REPORT: Most of the 26 Prisoners Facing Execution in Ohio Through 2020 Severely Abused, Impaired, or Mentally IllPosted: September 1, 2017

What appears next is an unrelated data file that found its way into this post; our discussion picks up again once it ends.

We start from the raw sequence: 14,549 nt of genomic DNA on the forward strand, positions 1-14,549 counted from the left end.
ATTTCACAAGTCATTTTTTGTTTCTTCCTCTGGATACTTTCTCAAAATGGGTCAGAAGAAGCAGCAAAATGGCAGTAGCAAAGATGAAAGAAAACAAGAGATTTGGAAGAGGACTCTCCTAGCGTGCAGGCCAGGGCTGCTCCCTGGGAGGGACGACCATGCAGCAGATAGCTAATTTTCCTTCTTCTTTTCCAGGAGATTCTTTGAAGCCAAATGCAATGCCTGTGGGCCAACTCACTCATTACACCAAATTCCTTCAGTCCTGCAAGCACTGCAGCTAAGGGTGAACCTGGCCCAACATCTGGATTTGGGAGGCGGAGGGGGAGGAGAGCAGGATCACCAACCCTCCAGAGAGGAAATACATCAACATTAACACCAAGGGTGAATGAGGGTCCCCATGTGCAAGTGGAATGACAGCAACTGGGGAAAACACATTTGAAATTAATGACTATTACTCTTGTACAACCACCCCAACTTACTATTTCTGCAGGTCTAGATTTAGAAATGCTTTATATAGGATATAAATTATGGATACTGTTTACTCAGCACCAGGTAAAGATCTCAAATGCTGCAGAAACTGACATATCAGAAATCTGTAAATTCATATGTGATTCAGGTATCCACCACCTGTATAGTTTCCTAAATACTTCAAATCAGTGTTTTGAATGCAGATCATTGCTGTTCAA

Almost all of the 26 men scheduled for execution in Ohio over the next three years suffer from mental, emotional, or cognitive impairments or limitations that raise questions as to whether they should have been sentenced to death, according to a new report released August 30 by Harvard's Fair Punishment Project. While the U.S. Constitution requires that the death penalty be reserved for the worst crimes and the worst offenders, the report—Prisoners on Ohio's Execution List Defined by Intellectual Impairment, Mental Illness, Trauma, and Young Age—says that, instead, these prisoners "are among the most impaired and traumatized among us." The report says Ronald Phillips, whom Ohio executed July 26, was "19 at the time he committed his crime, had the intellectual functioning of a juvenile, had a father who sexually abused him, and grew up a victim of and a witness to unspeakable physical abuse – information his trial lawyers never learned or presented to a jury." It says at least 17 of the 26 other condemned prisoners Ohio seeks to execute between September 2017 and September 2020 experienced serious childhood trauma, including "physical abuse, sexual abuse, neglect, and exposure to serious violence"; at least 11 have evidence of "intellectual disability, borderline intellectual disability, or a cognitive impairment, including brain injury"; and at least 6 "appear to suffer from a mental illness." Jessica Brand, the Project's Legal Director, describes what has happened in these cases as a "horrible trifecta" in which "people who are the most impaired received some poor representation at some time in their cases and then are facing the most severe penalty possible." The Ohio Alliance for a Mental Illness Exemption from the death penalty, which is supporting an Ohio bill seeking to ban the use of capital punishment against the severely mentally ill, issued a press statement in which they noted that two of the prisoners are so mentally ill that they should be categorically exempted from the death penalty. A Death Penalty Information Center review of Ohio’s 2017-2020 scheduled executions shows that more than 60% of the execution warrants are directed at prisoners who were sentenced to death before Ohio had adopted its life-without-parole sentencing option and jurors had to weigh the death penalty against the risk that a prisoner would be released back into society. Mirroring trends repeated across the country, death sentences fell dramatically in Ohio when the state amended its death-penalty law to make life without parole available as a sentencing alternative. Death sentences dropped by 2/3rds in the state over the next decade, from an average of 12.7 per year to 4.3. The data suggests that juries would likely have treated evidence of intellectual disability, mental illness, or behavioral problems arising from chronic abuse and trauma very differently if they had assurances that the defendants would not later be released if sentenced to life.